The Green Man

A Dark Tale by Jenean McBrearty

When Marty’s friends heard what happened, they said he was crazy. His enemies said he was a son-of-a-bitch who deserved to have his balls eaten by cannibals. I said they’d all die if they swallowed a bite.

For three years me and Marty schlepped around San Diego chasing cheating husbands and spying on bratty kids of the rich and infamous, and hoping we’d be paid. Not that we planned it that way. We wanted blue uniforms to replace the olive drabs we wore during WWII, and then sport gold shields instead of purple hearts.

We envied guys who got paid for doing paperwork in the doughnut shops. We wanted to be detectives instead of gum shoes. Gum-shit on the bottom of somebody’s shoes they mean. Being stepped on and ripped off until people need us. Like MaryAnn Steel needed us when her boyfriend, Nick DiFranco, took three .38 slugs to the chest and bled all over her pink peignoir.

Nick was a hood from Jersey who blew into town looking to make a wad of green betting on the Del Mar ponies. Word had it he’d picked up 10 Gs on an inside tip. MaryAnn had been questioned, of course, but one look at those teary blue eyes and those chest melons and no cop would mistake her for anything other than a grieving mistress. At least Marty believed that’s what she was when she hired us to find the person responsible for allegedly
punching her meal ticket and running off with Nick’s ten grand.

“Maybe there’s a jealous Mrs. Nick DiFranco back in Jersey who paid to have him tailed,” I said.
“Looking at MaryAnn, I’d say she had reason to be jealous,” Marty said. Then he got that look on his face that told me he’d do anything she asked. She asked him to return her retainer. He gave it to her and an extra two-hundred. For female incidentals, he explained it to me. Sure. Incidentals like Kentucky Bourbon and a room at a hotel with a pool.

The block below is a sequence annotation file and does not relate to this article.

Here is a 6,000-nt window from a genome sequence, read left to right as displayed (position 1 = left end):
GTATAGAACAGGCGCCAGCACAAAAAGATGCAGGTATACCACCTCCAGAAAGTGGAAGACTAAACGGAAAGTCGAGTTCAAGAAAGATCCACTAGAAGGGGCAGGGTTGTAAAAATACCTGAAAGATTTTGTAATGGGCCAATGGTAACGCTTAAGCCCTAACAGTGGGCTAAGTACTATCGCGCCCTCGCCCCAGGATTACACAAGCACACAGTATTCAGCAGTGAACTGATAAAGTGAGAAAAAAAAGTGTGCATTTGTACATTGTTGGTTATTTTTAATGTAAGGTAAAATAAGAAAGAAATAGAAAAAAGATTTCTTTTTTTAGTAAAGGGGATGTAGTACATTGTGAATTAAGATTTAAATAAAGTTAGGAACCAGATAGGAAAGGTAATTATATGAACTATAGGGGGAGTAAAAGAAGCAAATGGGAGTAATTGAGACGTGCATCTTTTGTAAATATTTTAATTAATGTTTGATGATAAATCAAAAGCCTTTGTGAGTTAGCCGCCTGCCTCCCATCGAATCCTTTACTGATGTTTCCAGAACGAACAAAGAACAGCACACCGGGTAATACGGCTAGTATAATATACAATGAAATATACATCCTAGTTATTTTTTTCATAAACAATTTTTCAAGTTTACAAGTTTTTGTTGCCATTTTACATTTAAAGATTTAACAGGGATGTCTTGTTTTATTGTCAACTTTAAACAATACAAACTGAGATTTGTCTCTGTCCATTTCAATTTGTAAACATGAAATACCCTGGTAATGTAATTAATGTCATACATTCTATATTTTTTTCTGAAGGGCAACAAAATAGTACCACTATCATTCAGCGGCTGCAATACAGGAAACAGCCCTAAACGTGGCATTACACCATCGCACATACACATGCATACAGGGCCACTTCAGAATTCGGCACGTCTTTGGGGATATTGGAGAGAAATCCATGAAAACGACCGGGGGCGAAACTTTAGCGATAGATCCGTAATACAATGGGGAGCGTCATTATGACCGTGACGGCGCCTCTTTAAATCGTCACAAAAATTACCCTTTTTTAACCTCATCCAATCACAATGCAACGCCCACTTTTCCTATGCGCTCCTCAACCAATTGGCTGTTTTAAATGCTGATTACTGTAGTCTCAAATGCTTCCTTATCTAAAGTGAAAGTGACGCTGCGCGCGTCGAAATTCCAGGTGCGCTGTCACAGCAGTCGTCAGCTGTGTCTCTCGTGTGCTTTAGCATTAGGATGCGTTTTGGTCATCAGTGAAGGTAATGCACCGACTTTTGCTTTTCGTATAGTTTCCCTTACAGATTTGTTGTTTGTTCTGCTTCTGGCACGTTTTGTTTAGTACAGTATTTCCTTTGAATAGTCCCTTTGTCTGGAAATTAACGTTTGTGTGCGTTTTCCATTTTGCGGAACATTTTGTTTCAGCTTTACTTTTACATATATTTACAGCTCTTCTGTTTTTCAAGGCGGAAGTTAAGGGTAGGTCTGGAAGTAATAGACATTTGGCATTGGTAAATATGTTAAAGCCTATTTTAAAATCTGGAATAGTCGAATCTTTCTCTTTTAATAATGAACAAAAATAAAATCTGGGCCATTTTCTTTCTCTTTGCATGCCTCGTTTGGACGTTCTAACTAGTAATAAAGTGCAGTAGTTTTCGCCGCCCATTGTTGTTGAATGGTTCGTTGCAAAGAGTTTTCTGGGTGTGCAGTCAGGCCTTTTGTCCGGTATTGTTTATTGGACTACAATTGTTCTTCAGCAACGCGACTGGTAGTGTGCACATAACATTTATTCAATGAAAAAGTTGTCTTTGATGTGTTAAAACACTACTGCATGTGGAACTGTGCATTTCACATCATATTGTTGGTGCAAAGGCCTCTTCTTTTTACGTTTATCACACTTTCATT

“Who but a local would know DiFranco’d made a profit?” he wondered aloud.
“Somebody who tailed him to the track,” I said.
“Would a Jersey dick risk a murder wrap?”
“When he saw all that cash? Hell yeah, Dumbass.”

Me and Marty liked a guido in Little Italy named Mackie for the hit, when it made the headlines. Now there was a bookie who could get real pissed off! Mackie could erupt like Etna. We called all our sources. The mole in the San Diego PD. Pete, the newspaper hawker in the Marston Building. The bartender at the Manhattan Club on Upas Street. Parker Hunt, owner of Shooters at the foot of Broadway. They all said the same thing. No street talk, and Mackie had been laying bets at the Plaza Monumental bullring in T.J. when the hit went down.

“Face it, Marty,” I said. “MaryAnn plugged DiFranco, lifted the cash, and expected her baby blues to get her past being suspect number one. We were just hired to make her look sincere to the D.A.”

There ain’t a man breathing who can stand being played. Being a fool for a pretty skirt is lower than being a horse junkie, and Marty’d fought two years to get that monkey off his back—the tracks on his arms were deeper than the ruts at Del Mar.

When MaryAnn blew town after the D.A. was through with her, Marty knew I was right. But being right is worse than being wrong when it comes to friendship. It put me on top of the brain heap, you might say. I could deal with it, but Marty? It was eating him alive.He took after her with both guns cocked.

Three days later he was rapping on door 312 at the Knickerbocker Hotel. My door.